I am going to add another view point: In the $10k range, maintenance and slip fees will quickly surpass the purchase price, and you will probably get back most of what you bought the boat for... So, maybe saving a little more and stretching the budget into a boat you really want would be a good choice. However, consider cost saving measures: Plan on doing all the work yourself on the boat (and lots of it in the first few years). Make sure you store the boat in a place you are allowed to work on your own boat. Consider a mooring rather than a slip. Also, don't assume that you will want to move up to another boat in the future. It is possible that a boat in the 27-30 foot range will be just right for anything you plan on doing.
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  #30  
Old 10-04-2012
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Re: Champagne taste on a beer budget

Quote:
Originally Posted by Sumner10 View Post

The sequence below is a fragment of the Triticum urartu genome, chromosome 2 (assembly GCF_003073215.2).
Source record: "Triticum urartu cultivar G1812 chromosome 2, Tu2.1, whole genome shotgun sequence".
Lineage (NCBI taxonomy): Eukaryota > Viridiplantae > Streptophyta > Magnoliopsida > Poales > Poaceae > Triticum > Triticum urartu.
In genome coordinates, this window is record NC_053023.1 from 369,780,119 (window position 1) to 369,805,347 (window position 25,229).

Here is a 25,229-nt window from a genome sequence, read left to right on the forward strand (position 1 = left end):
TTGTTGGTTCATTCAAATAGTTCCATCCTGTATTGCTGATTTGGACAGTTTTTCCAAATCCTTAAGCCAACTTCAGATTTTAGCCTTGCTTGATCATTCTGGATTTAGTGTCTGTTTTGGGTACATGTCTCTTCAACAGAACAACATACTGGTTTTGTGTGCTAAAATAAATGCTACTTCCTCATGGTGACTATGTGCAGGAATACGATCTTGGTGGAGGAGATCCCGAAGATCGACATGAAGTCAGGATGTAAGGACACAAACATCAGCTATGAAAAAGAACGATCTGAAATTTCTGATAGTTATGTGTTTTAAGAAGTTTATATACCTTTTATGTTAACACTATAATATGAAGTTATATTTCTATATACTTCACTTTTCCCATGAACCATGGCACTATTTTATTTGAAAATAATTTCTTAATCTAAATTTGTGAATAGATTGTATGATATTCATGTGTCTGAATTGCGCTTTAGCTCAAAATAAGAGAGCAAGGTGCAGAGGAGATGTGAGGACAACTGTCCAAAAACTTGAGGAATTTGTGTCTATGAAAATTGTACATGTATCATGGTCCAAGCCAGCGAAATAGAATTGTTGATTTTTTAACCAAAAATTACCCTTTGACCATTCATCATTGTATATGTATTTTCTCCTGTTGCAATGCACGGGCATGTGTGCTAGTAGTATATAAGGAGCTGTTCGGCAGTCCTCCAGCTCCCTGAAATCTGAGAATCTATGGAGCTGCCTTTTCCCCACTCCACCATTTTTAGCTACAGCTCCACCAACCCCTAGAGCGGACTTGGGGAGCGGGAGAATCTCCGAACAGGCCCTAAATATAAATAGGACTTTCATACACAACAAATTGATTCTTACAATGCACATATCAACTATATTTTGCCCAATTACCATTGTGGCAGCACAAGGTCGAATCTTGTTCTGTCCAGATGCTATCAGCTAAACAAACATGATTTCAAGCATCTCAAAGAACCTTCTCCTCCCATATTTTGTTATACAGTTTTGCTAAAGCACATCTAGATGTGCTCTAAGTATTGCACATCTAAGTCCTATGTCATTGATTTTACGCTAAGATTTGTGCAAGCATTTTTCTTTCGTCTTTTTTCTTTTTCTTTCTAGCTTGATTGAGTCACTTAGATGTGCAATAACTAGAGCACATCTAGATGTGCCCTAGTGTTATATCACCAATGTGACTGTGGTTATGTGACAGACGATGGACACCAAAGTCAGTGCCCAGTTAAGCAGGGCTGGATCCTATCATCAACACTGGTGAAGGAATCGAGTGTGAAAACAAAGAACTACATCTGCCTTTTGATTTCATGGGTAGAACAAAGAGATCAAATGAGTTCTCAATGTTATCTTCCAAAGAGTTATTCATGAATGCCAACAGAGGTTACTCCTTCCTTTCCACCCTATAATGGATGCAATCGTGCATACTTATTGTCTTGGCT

I agree and had been typing that during the period that he posted and didn't see his situation until after I'd posted .

I could just delete it, but left if in case someone else reading this was in a similar situation looking for a boat, but did have a house and a possible tow vehicle.

Seeing his situation, renting and small car, the boat situation (options) does change since he will be slipping it,

Sum
Sum,
No harm, no foul.
I know that a trailer sailboat is by far the most affordable means of getting into sailing and you were just pointing this out.
There is absolutely no reason to delete your post as someone else would likely bring up the trailer sailor idea anyway.
Can you picture a MiniCooper towing a Mac 26 S?
Hilarious! It would make a great ad campaign for the Mini people though, eh?